In the past week, Banksy’s “Walled off Hotel,” located in the occupied Palestinian city of Bethlehem, has generated an incredible amount of media attention.
It’s not the first time Banksy has drawn attention to the situation in Palestine – several of the artist’s paintings on Israel’s apartheid wall have become iconic images of resistance to occupation. And while some Palestine advocates have praised the hotel as an anti-colonial triumph, as a Palestinian artist and activist, who is, like many others, attempting to create work that pushes the political conversation, I couldn’t help but cringe as I began to learn more about this particular project.
The hotel, located just a few feet from Israel’s apartheid wall, is cynically billed as having the “worst view in the world.” Designed to be not-for-profit, it is effectively a living art installation that transforms the occupation into a grotesque tourist attraction for foreign consumption, all under the guise of “raising awareness” about the situation in Palestine. Despite this, the hotel still fails to increase understanding around what Palestinians are actually up against, and in many ways ends up minimizing Palestinian suffering in its narrative approach.
The most obvious visual representation of Banksy’s failure to adequately represent the situation in Palestine is the mural depicting an Israeli soldier and a Palestinian having a pillow fight. This image visually mirrors the written rationale behind the project, which is located on placards placed around the hotel, and on the hotel’s website. These written components fail to mention the occupation even once. Both the painting and these written pieces effectively normalize the situation, suggesting two sides that simply can’t get along, fighting like children.
Unfortunately, the relationship between Palestinians and Israelis is not that of “neighbors,” as one of the placards in the hotel suggests. Banksy’s invitation for Israelis to visit the hotel could, initially, be read as sarcastic. But when paired with the artist’s claim that the wall restricts movement “for both sides,” and the decision to include the Zionist argument that the wall is necessary for Israeli “security,” it becomes clear that the invitation is not entirely ironic.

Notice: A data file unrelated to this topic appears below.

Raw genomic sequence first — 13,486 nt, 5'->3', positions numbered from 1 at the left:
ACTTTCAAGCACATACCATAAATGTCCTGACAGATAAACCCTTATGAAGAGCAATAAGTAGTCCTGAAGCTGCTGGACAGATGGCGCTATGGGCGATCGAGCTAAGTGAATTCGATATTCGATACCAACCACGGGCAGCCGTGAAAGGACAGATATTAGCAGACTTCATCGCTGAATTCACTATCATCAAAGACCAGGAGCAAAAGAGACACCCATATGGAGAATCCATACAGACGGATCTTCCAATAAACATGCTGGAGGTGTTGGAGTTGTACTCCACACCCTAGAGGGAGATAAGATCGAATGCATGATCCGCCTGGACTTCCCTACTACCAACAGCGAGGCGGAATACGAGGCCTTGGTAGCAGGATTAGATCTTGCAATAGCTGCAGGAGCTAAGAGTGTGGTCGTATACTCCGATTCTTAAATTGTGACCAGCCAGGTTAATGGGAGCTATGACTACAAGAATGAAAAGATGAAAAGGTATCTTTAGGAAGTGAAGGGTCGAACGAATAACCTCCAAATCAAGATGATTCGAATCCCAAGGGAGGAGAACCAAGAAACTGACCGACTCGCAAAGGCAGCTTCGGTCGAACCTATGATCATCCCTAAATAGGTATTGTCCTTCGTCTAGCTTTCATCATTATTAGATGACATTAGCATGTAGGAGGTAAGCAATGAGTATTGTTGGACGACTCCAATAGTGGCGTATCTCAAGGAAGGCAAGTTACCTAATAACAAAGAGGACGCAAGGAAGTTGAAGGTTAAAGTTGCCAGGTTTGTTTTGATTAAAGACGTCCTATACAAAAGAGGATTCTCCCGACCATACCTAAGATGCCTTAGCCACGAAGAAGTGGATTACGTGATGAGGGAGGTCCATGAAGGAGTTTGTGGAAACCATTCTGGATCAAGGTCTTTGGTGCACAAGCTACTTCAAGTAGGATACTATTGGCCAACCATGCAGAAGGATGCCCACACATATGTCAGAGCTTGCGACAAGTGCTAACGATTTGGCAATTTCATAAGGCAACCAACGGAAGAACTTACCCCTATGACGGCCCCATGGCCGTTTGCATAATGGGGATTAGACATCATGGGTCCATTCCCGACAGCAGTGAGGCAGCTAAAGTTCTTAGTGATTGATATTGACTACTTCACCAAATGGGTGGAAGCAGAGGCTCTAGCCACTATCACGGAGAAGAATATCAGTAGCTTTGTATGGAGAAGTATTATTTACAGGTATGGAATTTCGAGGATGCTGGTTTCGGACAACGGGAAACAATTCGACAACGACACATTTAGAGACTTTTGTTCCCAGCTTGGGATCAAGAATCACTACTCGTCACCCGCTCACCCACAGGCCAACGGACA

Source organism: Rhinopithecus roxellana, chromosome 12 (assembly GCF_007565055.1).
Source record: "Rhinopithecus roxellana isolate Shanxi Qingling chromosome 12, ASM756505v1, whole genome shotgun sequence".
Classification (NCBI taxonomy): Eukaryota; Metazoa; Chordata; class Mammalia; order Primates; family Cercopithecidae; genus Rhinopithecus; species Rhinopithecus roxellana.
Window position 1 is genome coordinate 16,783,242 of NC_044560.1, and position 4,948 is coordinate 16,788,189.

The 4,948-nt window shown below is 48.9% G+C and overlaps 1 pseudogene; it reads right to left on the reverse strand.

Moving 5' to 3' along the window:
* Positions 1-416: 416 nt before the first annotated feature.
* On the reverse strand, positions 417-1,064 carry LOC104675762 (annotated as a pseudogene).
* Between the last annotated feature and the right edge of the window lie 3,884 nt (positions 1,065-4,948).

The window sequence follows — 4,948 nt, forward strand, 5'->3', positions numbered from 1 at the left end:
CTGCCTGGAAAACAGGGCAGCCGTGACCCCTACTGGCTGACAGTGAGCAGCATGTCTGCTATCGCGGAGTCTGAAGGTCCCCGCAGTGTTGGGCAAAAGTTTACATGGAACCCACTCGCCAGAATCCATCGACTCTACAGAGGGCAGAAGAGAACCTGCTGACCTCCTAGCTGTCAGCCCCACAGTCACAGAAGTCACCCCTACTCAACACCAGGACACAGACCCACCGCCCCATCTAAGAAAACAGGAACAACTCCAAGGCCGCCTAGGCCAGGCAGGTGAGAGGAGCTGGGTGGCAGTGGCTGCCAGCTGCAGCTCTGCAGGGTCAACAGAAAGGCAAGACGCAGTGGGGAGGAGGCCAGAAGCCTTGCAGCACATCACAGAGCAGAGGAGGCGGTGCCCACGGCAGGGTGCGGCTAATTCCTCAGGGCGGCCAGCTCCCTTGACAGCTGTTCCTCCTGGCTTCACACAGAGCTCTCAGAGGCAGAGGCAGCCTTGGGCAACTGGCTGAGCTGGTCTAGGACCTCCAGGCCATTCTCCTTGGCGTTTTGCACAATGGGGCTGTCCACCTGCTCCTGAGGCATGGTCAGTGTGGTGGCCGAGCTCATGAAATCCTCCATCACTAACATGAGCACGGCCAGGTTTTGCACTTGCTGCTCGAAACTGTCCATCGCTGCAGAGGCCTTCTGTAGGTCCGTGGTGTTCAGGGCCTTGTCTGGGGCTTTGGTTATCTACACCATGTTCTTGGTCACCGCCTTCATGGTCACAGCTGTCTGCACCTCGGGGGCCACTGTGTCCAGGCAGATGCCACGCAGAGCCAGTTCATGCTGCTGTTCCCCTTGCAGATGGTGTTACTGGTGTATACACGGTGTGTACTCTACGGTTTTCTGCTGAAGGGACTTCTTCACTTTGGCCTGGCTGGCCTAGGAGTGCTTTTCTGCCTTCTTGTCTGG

Yet, with Jewish-only settlements, Israeli-only roads, and checkpoints facilitating Israeli travel into the West Bank, while simultaneously rendering the majority of it inaccessible to Palestinians, inviting Israelis to the hotel only reinforces the status quo. As it stands, Israelis are effectively free to travel, live, and work anywhere in Palestine, and do so on a daily basis with state and military support. Meanwhile, Palestinians living in areas of the West Bank outside of Bethlehem may not even be able to visit the hotel at all. Banksy’s approach fails to highlight this fact.
While Banksy seems to have a lot of ideas about what Palestinians need to do to achieve “peace,” the artist’s choice of Elton John as the (skyped in) performer for the hotel’s opening event demonstrated a lack regard for the kind of solidarity Palestinians are actually asking for. In 2016, John not only played a show in Tel Aviv despite calls not to from BDS activists, he also dedicated “Your Song” to Israel, and bragged onstage about violating the BDS call. It was a slap in the face to Palestinians.
Just days after the opening, Banksy withdrew an invitation to Fatboy Slim after he violated the BDS call in a similar way. But it remains to be seen whether Banksy will take the lead from Palestinians in other ways, namely, by giving those most impacted the opportunity to structure the narrative around the hotel.
Many Palestinian artists and activists have struggled for years to survive and create work under occupation and in exile, often laboring tirelessly to write our histories in the face of erasure, push forward our a narratives despite censorship, and to fight normalization.
Perhaps the hotel’s worst offense is that it fails to center Palestinian histories and narratives, yet uses Palestinian land and labor to present Banksy’s personal (and often problematic) analysis of the situation.
The hotel situates Banksy’s art and analysis alongside museum-style representations of history, such as a re-enactment of the signing of the Balfour declaration. In doing so, the project presents Banksy’s presumably even-handed analysis as cold, hard fact.
In an interview about the hotel, Banksy stated, with a kind of smug self-assurance, that because 2017 marks 100 years since the signing of Balfour, now “felt like a good time to reflect on what happens when the United Kingdom makes a huge political decision without fully comprehending the consequences.”
There is a kind of morbid irony in a British artist making such a statement while presuming the authority to parachute into occupied Palestine for the sole purpose of writing and presenting a personal take on Palestinian history and possible “solutions.” What Banksy fails to acknowledge is that the “consequence” of doing so is publicly undermining years of Palestinian efforts at writing and narrating our own histories and present realities.
Banksy has announced that the hotel will soon open a “Wall-Mart,” where hotel guests will be invited to purchase art supplies they can use to add their own message to Israel’s apartheid wall. It is fitting that an artist who feels so entitled to come in and publicly promote their own analysis on the situation, and on an international scale no less, would invite fellow outsiders to come and do the same.